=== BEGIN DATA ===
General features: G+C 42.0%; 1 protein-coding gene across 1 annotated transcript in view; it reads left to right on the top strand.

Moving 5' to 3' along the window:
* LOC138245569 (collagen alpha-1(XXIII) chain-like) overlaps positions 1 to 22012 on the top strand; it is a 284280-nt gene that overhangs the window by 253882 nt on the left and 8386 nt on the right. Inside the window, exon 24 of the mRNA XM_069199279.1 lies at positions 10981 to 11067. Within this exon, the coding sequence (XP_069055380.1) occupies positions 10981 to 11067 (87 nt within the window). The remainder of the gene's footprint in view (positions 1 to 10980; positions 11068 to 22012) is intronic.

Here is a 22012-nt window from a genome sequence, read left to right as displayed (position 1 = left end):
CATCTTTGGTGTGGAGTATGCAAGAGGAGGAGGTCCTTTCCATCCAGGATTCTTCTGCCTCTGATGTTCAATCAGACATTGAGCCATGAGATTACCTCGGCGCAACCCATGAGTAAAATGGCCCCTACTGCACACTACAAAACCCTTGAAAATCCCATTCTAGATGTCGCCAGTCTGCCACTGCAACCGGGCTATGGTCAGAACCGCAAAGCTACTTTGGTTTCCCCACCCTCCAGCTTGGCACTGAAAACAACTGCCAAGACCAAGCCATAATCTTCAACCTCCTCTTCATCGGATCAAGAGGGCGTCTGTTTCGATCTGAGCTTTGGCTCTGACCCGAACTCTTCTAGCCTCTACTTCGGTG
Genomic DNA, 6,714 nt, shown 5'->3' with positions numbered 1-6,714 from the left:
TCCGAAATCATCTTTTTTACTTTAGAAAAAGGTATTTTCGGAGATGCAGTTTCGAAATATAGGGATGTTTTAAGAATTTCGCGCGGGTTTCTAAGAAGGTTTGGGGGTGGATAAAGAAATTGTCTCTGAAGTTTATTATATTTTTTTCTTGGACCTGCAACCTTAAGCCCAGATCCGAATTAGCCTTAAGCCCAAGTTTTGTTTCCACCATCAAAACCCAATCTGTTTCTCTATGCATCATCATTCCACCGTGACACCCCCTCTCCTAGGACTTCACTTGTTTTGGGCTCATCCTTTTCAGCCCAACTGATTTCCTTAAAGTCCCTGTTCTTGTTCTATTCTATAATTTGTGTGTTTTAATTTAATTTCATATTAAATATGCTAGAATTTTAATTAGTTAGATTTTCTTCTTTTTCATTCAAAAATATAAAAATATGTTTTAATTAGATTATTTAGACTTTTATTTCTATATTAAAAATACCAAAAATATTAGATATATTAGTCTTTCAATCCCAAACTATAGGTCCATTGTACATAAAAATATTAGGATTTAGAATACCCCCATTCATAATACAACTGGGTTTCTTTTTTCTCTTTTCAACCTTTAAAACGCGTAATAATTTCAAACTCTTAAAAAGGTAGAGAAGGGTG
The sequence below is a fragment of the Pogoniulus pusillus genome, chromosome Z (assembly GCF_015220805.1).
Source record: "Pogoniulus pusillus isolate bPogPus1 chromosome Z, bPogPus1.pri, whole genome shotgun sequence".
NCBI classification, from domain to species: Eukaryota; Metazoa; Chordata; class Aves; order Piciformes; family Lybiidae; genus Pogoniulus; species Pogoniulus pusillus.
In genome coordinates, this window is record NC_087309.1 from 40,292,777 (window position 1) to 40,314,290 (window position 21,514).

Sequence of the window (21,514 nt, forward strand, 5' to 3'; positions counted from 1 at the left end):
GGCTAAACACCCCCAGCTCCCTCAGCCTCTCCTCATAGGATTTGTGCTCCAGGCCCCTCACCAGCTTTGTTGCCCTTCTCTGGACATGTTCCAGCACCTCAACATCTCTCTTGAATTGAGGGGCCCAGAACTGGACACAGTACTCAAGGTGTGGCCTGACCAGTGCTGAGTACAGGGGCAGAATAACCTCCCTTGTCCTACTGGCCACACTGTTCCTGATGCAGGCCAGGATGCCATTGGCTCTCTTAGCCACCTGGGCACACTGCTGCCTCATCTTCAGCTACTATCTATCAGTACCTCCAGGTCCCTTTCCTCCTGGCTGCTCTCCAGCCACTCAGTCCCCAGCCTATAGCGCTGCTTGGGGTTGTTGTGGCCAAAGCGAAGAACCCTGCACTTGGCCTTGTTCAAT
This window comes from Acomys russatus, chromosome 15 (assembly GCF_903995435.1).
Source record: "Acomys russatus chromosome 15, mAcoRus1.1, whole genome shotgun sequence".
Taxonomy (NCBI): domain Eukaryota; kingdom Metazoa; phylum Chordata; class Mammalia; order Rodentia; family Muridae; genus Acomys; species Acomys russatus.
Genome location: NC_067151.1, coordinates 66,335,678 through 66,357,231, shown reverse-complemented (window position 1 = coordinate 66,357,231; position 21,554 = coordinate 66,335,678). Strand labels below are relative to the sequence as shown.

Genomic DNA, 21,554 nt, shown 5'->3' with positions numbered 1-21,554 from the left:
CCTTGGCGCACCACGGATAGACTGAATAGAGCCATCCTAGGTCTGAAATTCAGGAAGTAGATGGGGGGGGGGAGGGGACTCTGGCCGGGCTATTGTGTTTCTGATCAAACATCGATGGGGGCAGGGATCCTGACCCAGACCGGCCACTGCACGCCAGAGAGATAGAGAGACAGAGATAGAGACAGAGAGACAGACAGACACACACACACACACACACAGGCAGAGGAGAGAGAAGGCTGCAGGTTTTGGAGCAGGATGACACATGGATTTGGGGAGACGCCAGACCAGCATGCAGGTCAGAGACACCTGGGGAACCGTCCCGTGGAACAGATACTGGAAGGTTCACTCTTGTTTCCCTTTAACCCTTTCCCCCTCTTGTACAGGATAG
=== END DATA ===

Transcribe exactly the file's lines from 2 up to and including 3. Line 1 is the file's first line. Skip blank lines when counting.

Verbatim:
Moving 5' to 3' along the window:
* LOC138245569 (collagen alpha-1(XXIII) chain-like) overlaps positions 1 to 22012 on the top strand; it is a 284280-nt gene that overhangs the window by 253882 nt on the left and 8386 nt on the right. Inside the window, exon 24 of the mRNA XM_069199279.1 lies at positions 10981 to 11067. Within this exon, the coding sequence (XP_069055380.1) occupies positions 10981 to 11067 (87 nt within the window). The remainder of the gene's footprint in view (positions 1 to 10980; positions 11068 to 22012) is intronic.